Coal will remain an integral part of SA’s energy mix for the next few decades, Eskom acting CEO Jabu Mabuza told the Joburg Mining Indaba last week.
The transition from conventional to renewable energy must be navigated with caution to avoid “dire consequences” for the power system.
The utility spent R26.7 billion on renewable energy over the last financial year, paying an average 235 cents per kilowatt hour (kWh), almost triple the average Eskom tariff of just under 90c.
That means the electricity consumer is subsidising renewable energy to the tune of 145 cents per kWh.
Mabuza outlined a turnaround plan to stabilise Eskom that requires a “just transition” towards a cleaner energy mix.
He was applauded by the miners in attendance when he raised the issue of the high cost of renewables. There has been angry debate between the greens and coal miners about the best way forward for SA and Eskom.
“Given the socio-economic challenges facing the country, we support an energy mix based on providing reliable energy to the consumer at a reasonable price,” he said. “We believe that this should be a practical energy mix, able to meet the energy demands of the country while balancing the grid.”
Mabuza proposes an industry-wide collaboration to resolve the country’s future energy needs.
“The various energy sources should not be viewed as competition, but as complementary,” he said.
“There is an unfortunate tendency to compare the cost of renewable technology with the cost of conventional technology on a simplistic basis of units of energy generated.”
Comparing the prices of different energy sources ignores other services provided by Eskom, often resulting in the conclusion that renewable energy is significantly cheaper than other technology, such as coal-fired generation. This is fundamentally flawed, said Mabuza.
Total mix for accurate picture
A comparison should instead be made on a total mix of services that are required for constant, reliable electricity supply to consumers that is sufficient to meet their peak demand. Inappropriate comparisons will lead to incorrect conclusions being drawn and the benefits of other services provided may be gradually neglected, resulting in an inherently unreliable and unstable power system.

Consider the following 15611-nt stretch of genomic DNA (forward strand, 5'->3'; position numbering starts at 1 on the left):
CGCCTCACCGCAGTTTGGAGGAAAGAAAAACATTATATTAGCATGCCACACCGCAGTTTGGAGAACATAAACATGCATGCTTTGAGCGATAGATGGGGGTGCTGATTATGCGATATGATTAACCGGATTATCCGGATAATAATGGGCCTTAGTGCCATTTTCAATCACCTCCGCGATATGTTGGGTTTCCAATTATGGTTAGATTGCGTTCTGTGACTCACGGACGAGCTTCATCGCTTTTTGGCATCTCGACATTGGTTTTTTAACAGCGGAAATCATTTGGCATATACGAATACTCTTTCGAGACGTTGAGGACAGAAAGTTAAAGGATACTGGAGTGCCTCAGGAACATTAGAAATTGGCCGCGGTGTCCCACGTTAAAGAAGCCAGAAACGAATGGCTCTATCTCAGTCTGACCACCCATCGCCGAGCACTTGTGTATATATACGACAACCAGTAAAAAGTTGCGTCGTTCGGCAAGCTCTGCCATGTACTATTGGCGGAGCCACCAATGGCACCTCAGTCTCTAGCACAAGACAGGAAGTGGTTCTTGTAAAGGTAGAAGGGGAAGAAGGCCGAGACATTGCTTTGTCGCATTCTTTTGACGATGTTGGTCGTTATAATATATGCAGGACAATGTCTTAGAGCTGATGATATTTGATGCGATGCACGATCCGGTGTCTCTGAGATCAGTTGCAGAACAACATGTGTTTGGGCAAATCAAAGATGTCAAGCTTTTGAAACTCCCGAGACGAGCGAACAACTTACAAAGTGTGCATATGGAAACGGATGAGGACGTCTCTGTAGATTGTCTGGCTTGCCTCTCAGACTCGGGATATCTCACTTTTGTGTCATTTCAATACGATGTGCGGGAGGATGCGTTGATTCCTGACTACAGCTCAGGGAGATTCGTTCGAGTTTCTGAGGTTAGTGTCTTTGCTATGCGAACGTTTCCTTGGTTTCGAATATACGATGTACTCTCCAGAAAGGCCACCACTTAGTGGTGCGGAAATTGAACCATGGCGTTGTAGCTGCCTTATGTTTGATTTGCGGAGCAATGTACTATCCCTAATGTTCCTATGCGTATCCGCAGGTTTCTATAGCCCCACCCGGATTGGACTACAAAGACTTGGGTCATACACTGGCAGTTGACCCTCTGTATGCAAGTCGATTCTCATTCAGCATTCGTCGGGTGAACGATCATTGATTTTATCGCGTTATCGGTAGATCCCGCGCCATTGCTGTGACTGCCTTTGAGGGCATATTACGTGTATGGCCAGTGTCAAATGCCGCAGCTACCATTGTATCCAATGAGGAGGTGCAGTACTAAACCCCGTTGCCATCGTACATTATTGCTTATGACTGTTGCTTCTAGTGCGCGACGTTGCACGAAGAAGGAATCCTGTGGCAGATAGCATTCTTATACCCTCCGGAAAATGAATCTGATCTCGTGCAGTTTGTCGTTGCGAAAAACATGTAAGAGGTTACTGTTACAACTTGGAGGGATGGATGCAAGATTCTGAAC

Energy expert Des Muller says it is clear that some realism has entered SA’s future energy debate.
“What is now being factored into the debate about renewables is the high cost of managing its intermittency and grid connections, which is either passed through to the consumer or absorbed by Eskom.
“Eskom has to fire up extremely expensive diesel turbine generators and shut down and restart coal power plants to stabilise the country’s baseline power needs. Countries that have switched aggressively over to renewables, such as South Australia and Denmark, have not had a good experience with grid stability, compounded by high energy costs.”
‘Conspicuous silence’ from coal sector
Mosa Mabuza, CEO of the Council for Geoscience, said there was a conspicuous silence from the coal sector when it came to securing their own businesses.
“Maybe we should ask coal producers to stop production for three days,” he said. “Then people would understand what impact it would have on the economy.”
He added: “Either we have a serious conversation about this or just stop talking. This transition [to renewables] should not be away from coal, but should include coal.”
Mxolisi Mgojo, CEO of Exxaro Resources and president of Minerals Council SA, argued that renewable energy suppliers are the recipients of subsidies. “There is a view that coal burning is always dirty. We need to transition [away from coal] over time, and we need to do it responsibly.”
Government should get out of the business of producing electricity altogether and let the private sector run Eskom’s power plants, said Claude Baissac, CEO of consulting firm Eunomix. “If Eskom is too big to fail, the government is saying that SA is not too big to fail. Eskom is a national emergency. Maybe it’s time to let it go.”
Eskom plans to revert to long-term coal contracts with a preference for coal delivered by conveyor belt, due to the lower associated transport costs. This was the successful formula adopted two decades ago when Eskom produced some of the cheapest electricity in the world. The reversion to long-term contracts will enable Eskom to achieve optimal coal costs while ensuring security of coal supply, said Mabuza.
The utility also plans to source 1.3 billion tons of uncontracted coal to cover the life of all coal-fired power stations.
“My special appeal to our partners in the coal mining sector is that the higher cost of coal should not be among Eskom’s challenges,” said Mabuza.
“It is important that we put the interests of South Africa first.”
Eskom has signed contracts with 93 independent power producers (IPPs), which this year accounted for an installed capacity of 4 900 megawatts (MW). Of this, 1 980 MW was wind, 1 474 MW solar panels, 1 005 MW gas turbines and 500 MW concentrate solar power. These IPPs produced 11 344 gigawatt hours (GWh) of energy during the past financial year.
Eskom operates 30 power stations comprising coal, nuclear, pumped storage, hydro, wind, and diesel power generation with a total nominal capacity of 47 474 MW, producing 220 000 GWh, which includes units at Medupi and Kusile that are not yet fully operational.
Mabuza says the utility is committed to 78% generation availability over the next five years, allowing for the shutdown of 5 500 MW for planned maintenance during the summer months and 8 500 MW for unplanned maintenance.
SA’s cheapest source of power still comes from the Koeberg nuclear plant at about 30c per kWh. Nuclear advocates point to the compelling business case for making greater use of nuclear in the energy mix to stabilise power supply and meet the country’s sustainability objectives in the coming decades.